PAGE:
Federal investigators looked into allegations of financial misconduct
They declined to press charges against the Maricopa County Sheriff's Office
Critics are not pleased with the decision
This case is separate from a pair of racial profiling lawsuits Arpaio faces
Federal investigators have cleared controversial Arizona sheriff Joe Arpaio’s office of criminal wrongdoing regarding allegations of financial improprieties.
The U.S. Attorney’s Office in Arizona declined to file charges against the Maricopa County Sheriff’s office after an investigation into claims of abuse of county credit cards, misuse of funds and other financial matters.
The investigation is separate from a federal civil rights lawsuit accusing Arpaio’s office of racial profiling.
The federal financial probe stems from a 2010 request from Maricopa County officials for help in investigating the claims of misuse of county funds. Federal authorities acted as “special deputy county attorneys” tasked with finding possible state charges.
Last year, federal investigators declined to press charges on several of the allegations. In a letter to the Maricopa County officials Friday, the U.S. Attorney’s Office announced it will not initiate charges on two remaining claims.
“I am very happy with that,” Arpaio said at a news conference.
Federal investigators “cleared my office of any abuse of power or wrongdoing that has been going on for years, and publicized almost every week for three years by the news media and critics,” he said.
Arpaio, who calls himself “America’s toughest sheriff,” has long been a controversial figure for his tough, proactive stance against illegal immigration. But critics say his methods have created a system of racial profiling.
The sheriff is on trial stemming from a 2007 class-action lawsuit that alleges that his office “launched a series of massive so-called ‘crime suppression sweeps’ that show a law enforcement agency operating well beyond the bounds of the law.”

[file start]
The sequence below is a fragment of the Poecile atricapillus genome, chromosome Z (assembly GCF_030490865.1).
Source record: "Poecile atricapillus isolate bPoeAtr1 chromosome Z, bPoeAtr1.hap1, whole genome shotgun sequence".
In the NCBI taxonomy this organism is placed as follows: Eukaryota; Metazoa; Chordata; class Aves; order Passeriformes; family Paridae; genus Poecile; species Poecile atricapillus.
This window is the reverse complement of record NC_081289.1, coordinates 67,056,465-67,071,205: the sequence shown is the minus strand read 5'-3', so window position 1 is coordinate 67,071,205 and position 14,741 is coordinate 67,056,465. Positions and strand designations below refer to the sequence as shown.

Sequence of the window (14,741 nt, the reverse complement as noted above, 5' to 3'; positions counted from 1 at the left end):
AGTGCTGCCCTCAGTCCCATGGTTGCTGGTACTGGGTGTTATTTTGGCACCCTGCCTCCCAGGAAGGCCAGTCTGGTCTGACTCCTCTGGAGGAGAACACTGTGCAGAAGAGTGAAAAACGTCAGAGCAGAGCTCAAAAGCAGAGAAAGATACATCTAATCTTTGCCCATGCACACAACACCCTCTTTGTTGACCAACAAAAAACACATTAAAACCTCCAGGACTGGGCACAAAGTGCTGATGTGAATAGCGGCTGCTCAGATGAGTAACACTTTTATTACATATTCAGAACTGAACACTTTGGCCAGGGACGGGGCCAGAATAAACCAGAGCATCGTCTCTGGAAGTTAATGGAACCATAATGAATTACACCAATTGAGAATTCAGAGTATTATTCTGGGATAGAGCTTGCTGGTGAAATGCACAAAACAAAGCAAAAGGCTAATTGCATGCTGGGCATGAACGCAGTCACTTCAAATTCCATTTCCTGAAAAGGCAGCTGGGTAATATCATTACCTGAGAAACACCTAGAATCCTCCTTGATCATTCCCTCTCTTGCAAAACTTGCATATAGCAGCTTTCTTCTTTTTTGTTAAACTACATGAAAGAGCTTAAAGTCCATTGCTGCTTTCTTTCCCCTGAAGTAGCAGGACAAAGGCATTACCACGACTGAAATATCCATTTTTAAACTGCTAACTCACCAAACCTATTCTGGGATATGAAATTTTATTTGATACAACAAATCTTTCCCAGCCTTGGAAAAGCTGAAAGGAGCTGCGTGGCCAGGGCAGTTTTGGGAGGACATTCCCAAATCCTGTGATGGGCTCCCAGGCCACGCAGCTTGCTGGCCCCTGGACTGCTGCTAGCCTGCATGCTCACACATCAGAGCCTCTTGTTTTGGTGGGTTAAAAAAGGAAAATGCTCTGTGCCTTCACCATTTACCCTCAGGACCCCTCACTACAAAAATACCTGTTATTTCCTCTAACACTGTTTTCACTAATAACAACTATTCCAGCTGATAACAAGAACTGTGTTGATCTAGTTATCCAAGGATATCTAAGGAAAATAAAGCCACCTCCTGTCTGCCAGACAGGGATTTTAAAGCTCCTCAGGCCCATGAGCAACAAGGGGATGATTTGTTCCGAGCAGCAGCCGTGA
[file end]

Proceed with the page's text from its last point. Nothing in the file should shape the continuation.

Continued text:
The U.S. Justice Department has also filed a separate civil rights lawsuit against him.
But the allegations that were dismissed by the federal investigators were of a smaller scale.
One of the allegations was that the sheriff’s office misused county credit cards. The feds found that the office was not properly documenting credit card transactions, but found no evidence of stealing county funds.
Another allegation was that the sheriff’s office used funds earmarked for a program to pay the salaries of officers working on other projects. Investigators concluded that while the funds indeed where shifted from one law enforcement program to another, there was no “criminal intent.”
Critics of Arpaio were displeased with the decision not to press charges, saying the sheriff clearly abused his power.
“It is a miscarriage of justice,” Pablo Alvarado, director of the National Day Laborer Organizing Network said in a statement.
Arpaio said that if he had done something wrong, the federal government wouldn’t have hesitated to bring indictments.
“I know my people do the right thing, they have a tough job, and because I’m a high-profile guy, sometimes there’s more interest given to what we do,” he said.